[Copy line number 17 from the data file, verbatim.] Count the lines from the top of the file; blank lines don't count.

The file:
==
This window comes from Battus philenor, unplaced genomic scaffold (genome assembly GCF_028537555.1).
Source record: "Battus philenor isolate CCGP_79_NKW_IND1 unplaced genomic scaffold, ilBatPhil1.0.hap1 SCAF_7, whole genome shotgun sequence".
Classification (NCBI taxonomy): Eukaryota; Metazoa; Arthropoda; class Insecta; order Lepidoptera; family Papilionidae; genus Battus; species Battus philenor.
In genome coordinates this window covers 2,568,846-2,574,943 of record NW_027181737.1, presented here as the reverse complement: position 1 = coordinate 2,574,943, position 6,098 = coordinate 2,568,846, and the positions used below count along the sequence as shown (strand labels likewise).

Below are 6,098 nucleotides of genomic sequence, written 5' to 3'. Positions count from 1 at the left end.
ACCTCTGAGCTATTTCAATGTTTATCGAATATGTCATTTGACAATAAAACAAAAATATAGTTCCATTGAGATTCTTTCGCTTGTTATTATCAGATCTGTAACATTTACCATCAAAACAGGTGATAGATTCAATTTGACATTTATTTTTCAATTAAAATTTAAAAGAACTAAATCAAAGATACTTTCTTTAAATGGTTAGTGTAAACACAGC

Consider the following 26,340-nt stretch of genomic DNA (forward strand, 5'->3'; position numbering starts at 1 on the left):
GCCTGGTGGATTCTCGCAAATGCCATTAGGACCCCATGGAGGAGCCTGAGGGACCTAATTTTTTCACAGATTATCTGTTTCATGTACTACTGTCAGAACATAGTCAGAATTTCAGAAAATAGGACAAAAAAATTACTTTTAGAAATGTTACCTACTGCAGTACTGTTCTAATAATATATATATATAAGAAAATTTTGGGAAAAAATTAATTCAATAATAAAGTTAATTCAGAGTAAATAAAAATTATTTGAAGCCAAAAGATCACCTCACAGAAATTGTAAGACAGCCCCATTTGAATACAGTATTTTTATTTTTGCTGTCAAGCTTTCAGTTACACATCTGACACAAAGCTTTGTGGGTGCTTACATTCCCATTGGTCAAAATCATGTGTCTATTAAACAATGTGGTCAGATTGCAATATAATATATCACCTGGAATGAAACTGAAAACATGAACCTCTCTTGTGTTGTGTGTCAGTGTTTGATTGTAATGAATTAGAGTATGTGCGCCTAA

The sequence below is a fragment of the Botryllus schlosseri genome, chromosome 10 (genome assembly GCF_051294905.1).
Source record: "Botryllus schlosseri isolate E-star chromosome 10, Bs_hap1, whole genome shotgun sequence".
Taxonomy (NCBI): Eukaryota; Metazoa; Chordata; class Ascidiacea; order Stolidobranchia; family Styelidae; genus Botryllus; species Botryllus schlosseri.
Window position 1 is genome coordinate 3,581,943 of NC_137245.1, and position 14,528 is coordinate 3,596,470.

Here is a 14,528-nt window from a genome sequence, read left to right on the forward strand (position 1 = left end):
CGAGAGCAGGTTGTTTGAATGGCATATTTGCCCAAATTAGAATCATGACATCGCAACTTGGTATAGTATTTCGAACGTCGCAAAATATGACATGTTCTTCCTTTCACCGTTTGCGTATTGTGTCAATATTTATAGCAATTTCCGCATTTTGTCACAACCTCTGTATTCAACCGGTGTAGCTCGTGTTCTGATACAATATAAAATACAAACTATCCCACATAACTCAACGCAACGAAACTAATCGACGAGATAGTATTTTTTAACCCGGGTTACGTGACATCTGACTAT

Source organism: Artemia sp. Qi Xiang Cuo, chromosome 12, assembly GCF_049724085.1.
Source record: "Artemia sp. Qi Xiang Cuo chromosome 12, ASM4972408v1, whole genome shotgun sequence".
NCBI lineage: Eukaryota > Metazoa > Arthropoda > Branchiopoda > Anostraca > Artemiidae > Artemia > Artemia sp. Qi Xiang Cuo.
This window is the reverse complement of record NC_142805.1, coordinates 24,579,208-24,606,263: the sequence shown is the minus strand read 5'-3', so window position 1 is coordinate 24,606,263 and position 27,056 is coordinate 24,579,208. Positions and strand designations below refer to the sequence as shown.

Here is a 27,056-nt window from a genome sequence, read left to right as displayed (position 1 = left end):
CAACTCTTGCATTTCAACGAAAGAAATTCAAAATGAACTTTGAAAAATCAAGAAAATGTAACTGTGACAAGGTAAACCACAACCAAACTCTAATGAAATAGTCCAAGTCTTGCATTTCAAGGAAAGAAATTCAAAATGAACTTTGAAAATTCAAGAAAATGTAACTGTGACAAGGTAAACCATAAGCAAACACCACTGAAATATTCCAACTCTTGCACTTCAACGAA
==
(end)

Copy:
NCBI lineage: Eukaryota > Metazoa > Arthropoda > Branchiopoda > Anostraca > Artemiidae > Artemia > Artemia sp. Qi Xiang Cuo.